When did it happen, the role reversal? I can’t recall the exact moment when I became the parent and my parent became the child. It sort of just happened before I even knew it. But it happened none the less. I am an official Sandwich Generation, the pickle in the middle as you will. I have become the responsible adult who is between the aged parent and the young adult children responding to each in turn. And I am also a full time professional.
With so much on my plate how do I keep each of these worlds separate yet be available to give each my full attention when called upon? And I realize as I watch my co-worker struggle with his aging mother’s issues and college age children that I am not alone especially in this economy when more and more families are creating an extended family model. In our area, there are more home remodeling sales for the creation of “in law” suites than ever before. Ask any contractor. No, I am not alone. But how do I and we cope?
I struggle with this dilemma daily as I test new coping mechanisms. But these mechanisms are constantly changing as the challenges change daily. But I have found several techniques that have not only become my mainstay but help me find a personal sense of balance. The first of which, and I’m sorry if you’ve heard this over and over again but it is absolutely true – is exercise. No not the pump it up, jump that rope, do one hundred and seventy reps kind of exercise but simple walking. I walk.
I haven’t the time in the morning before work and because of the caretaking that I currently do with my mother I haven’t the time after work to walk so I walk at lunch. It’s not a two hour walk but a good, brisk jaunt around a very long block. It probably takes thirty minutes in total. It’s at a nice clipped pace with long strides and various inclines. It clears my mind as I think of nothing but what I am seeing at the time – traffic, broken sidewalk, flowering weeds, bumblebees, wild lilac (I found Lily of the Valley the other day, and yes I did step in to swipe a piece). If I pass another on the sidewalk I nod and say hello. I give myself thirty minutes. It’s what I give to me. I am outside (rain or shine), free, alive and filled with curiosity and wonder of the moment. I don’t allow myself to think work, family, or problems. I live in the moment. I never know what I’ll find on my daily walk even though it’s the same route. It changes, I change. And I move with it for I am in the moment.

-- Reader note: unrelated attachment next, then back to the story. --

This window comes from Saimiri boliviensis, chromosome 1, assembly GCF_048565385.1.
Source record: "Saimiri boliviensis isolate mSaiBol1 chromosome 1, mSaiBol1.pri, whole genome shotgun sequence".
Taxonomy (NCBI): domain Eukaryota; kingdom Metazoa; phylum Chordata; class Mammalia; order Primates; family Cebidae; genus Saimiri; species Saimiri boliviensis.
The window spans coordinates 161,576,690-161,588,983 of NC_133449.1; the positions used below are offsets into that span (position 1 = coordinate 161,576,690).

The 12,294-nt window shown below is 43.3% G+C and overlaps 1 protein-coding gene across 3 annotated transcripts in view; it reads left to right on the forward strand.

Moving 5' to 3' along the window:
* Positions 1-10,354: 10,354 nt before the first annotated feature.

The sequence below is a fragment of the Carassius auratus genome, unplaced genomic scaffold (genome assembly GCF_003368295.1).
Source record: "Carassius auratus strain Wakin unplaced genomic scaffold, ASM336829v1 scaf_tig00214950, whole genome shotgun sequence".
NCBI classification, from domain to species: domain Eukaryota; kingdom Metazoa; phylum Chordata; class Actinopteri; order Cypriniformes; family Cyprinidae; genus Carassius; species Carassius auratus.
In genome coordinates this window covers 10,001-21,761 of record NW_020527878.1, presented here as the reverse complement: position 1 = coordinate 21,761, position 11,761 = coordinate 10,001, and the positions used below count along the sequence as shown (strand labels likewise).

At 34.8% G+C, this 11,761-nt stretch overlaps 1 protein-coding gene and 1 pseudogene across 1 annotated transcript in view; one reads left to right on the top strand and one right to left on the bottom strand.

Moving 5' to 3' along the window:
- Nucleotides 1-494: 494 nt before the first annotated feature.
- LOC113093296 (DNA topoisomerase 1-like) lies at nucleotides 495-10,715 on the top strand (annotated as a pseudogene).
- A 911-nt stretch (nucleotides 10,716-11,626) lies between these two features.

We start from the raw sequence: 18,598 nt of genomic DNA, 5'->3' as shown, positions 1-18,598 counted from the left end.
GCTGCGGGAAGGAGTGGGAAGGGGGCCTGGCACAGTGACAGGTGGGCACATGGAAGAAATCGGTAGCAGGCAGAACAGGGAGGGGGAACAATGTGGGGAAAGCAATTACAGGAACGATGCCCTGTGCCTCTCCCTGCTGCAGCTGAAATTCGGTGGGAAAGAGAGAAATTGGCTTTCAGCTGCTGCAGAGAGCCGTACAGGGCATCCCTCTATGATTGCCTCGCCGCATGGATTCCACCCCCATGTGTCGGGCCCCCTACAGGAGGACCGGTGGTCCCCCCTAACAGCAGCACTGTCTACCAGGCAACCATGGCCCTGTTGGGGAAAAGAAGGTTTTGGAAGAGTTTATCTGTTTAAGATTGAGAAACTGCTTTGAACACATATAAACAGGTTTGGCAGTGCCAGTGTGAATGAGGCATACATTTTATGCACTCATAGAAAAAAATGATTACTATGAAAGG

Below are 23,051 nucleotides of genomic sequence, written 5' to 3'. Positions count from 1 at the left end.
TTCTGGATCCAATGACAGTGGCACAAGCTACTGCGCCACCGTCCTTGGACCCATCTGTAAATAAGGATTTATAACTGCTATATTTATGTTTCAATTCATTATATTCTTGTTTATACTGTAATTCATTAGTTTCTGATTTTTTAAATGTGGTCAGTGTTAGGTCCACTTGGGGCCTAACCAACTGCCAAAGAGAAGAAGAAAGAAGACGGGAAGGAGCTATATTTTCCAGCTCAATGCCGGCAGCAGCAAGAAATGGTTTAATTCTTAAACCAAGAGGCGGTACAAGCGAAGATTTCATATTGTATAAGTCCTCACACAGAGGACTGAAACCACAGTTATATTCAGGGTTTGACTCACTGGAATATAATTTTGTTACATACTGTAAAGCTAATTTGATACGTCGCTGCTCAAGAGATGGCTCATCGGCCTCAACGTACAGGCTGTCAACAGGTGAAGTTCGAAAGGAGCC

In the moment is the other coping mechanism. I can’t control situations. I don’t like to divide myself for when I do things receive less of me than I could give. I don’t like giving less than I am capable so when I try to divide myself I feel as if I’ve short changed everyone. How I’ve learned to prevent this is to live in the moment completely and fully. I find that I am very grateful to have a job that is quite mental for it fills that space and I don’t allow other things to penetrate that space while I am there. If my attention is called to managing my mother’s medical attention via telephone, then I set aside time and only allow that issue to fill the space. I allow one issue at a time for I have learned that my multitasking (which I was once so very, very proud of) becomes the destruction of my sense of being as everything now requires 100% of my attention when it rears its needy head.
One issue at a time is my mantra now and while I’m there for as long or as little as it needs me it gets 100% of my attention. No more multitasking in the same space. It just can’t be done.
Now I’m not saying that in my job, if that job requires multitasking I don’t do that. I’m in that space and whatever is required of me in that space at that time be it multitasking, conflict resolution, recruiting, interviewing, workers compensation, safety, whatever is called upon in that “work” space gets 100% of me. Each part of me gets my full attention when I’m in that space. I just don’t allow the various spaces to overlap. Work is work, children are children and parents are parents…..never the twain shall meet!
So those right now are the only two coping mechanisms that I’ve discovered. I could use a few more but I haven’t any. I’d love to hear of tried and true solutions to what I consider a “generational” issue for many of us Boomers who are The Sandwich Generation.